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Articles / Applying to College / Work and Study for Gap Year?

Work and Study for Gap Year?

Sally Rubenstone
Written by Sally Rubenstone | Aug. 27, 2015

Question: I’m going to take a gap year after I finish high school. I want to find a job in any place in the U.S. But what job I could do so it will look good in my résumé when I apply for college? And also I would like to take a few courses in college so I could raise my GPA, can I do that?

College admission officials are typically big fans of gap years. They often find that taking time off after high school can make students more focused and, of course, more mature than they were at 18. As you embark on your gap year experience, ideally you would find a job that is related to your prospective major or career goal. This might bolster your admission chances by demonstrating interest in your future plans. But, with only a high school diploma on your bedroom wall, you may discover that your choices are limited. For instance, if your aim is for medical school or law school, you won’t be able to land a spot as a brain surgeon or litigator without a lot more education. Even entry-level jobs (e.g., receptionists) in such fields are often reserved for those with a college degree or at least some education beyond high school.  On the other hand, there are certainly plenty of careers that require a college degree and yet also offer opportunities for those without one (e.g., food service and hospitality, retail and merchandising, and many more). So, depending on what you expect to study, you might be wise to seek out a related job.

But even if your long-term goals don’t mesh well with a short-term, ground-floor position, fear not. The college folks also love to see applicants who aren’t afraid of getting their hands dirty by tackling minimum-wage work. So just about any job you can find (supermarket cashier, ice-cream scooper, hotel maid, fast-food clerk) will “look good” on an application. When it comes to impressing admission committees, the only jobs you may want to avoid are those where your boss is obviously a parent or other close relative. Babysitting jobs for family friends also may not be as eye-catching as those that require you to interact with strangers and to go to an actual workplace each day that isn’t the next-door neighbor’s sandbox. 😉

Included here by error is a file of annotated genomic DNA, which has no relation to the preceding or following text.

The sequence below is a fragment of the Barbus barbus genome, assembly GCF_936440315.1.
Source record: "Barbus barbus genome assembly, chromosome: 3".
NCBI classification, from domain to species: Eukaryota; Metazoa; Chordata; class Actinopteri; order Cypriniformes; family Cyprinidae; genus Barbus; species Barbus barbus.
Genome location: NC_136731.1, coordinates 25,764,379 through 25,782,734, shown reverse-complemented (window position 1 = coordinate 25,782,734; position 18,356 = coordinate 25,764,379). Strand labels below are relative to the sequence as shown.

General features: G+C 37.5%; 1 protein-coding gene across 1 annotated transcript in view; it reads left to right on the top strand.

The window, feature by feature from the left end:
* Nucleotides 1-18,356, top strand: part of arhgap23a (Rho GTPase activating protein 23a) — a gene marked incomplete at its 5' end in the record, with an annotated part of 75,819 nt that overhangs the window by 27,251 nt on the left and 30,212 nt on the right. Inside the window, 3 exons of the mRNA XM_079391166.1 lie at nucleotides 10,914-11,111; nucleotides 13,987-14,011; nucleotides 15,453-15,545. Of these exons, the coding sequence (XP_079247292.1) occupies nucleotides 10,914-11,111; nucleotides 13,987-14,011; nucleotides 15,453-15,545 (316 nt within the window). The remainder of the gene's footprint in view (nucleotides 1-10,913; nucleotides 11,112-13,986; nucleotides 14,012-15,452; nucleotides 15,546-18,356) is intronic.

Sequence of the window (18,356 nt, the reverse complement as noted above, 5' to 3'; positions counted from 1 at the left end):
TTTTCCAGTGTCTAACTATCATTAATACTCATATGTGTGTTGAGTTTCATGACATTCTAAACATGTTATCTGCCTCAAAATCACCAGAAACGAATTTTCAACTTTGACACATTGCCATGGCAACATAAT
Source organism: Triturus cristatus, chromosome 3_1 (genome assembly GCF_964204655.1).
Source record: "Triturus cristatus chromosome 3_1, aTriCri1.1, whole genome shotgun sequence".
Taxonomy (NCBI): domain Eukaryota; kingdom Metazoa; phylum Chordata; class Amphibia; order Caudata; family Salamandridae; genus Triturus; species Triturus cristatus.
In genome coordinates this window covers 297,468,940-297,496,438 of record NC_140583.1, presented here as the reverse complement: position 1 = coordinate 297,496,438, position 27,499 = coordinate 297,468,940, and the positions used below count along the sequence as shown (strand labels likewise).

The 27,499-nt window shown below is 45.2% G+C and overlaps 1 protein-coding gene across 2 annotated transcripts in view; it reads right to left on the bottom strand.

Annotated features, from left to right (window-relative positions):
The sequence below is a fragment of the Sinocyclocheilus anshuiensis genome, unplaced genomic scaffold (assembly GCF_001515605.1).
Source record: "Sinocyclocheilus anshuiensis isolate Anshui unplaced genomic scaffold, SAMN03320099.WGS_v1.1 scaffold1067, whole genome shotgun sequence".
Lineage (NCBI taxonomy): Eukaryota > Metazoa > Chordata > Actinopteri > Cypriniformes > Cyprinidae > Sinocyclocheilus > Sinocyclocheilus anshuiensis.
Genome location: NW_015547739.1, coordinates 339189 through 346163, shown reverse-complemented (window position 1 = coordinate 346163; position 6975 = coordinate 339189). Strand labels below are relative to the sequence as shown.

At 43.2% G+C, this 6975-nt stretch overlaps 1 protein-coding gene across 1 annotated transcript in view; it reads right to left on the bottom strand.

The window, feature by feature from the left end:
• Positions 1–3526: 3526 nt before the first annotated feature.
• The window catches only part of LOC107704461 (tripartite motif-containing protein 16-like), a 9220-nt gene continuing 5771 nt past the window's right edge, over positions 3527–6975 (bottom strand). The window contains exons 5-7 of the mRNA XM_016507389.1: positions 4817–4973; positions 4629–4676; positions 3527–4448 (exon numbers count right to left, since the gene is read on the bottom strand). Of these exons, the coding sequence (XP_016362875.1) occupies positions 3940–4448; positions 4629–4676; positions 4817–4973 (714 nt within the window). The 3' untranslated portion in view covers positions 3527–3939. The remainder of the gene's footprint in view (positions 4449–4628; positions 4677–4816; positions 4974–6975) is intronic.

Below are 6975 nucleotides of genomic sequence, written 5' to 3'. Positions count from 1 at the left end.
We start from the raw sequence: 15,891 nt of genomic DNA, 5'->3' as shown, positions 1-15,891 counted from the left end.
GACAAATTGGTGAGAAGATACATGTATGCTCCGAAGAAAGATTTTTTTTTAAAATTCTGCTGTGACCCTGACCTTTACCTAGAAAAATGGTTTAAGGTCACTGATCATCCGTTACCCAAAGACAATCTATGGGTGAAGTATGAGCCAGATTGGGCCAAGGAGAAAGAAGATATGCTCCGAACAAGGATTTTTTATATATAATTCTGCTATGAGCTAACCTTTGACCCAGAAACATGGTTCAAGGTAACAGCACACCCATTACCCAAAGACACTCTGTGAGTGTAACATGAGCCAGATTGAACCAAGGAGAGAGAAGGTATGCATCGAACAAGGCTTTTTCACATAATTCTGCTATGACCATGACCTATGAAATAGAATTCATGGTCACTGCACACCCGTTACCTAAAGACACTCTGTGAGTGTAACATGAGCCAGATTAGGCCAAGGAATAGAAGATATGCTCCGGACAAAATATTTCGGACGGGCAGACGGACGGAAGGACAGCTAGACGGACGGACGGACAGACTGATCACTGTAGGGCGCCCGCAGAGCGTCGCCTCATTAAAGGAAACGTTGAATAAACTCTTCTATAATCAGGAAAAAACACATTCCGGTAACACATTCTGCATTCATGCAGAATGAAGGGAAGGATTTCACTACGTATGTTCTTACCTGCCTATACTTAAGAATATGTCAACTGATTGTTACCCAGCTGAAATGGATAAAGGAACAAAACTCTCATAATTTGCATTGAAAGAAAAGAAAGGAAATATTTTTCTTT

Keep in mind, too, that even if you end up with a low-paying job that isn’t at all linked to your academic or career ambitions, you can still prove your passions to the college folks by doing volunteer work that is.With many of your high school friends away at college, you may notice that you have lots of free time on your hands, and so volunteering can not only be a good way to occupy that time but also to make new friends, which you may not be able to do while you’re manning the drive-through window at Dunkin Donuts all alone.

But don’t forget that will also have to factor costs into your job choice. If you want to live “any place in the U.S.”, can you afford housing or are you going to look for a position where housing is provided? (Not easy to find but sometimes possible) Will your parents give you the green light to live on your own?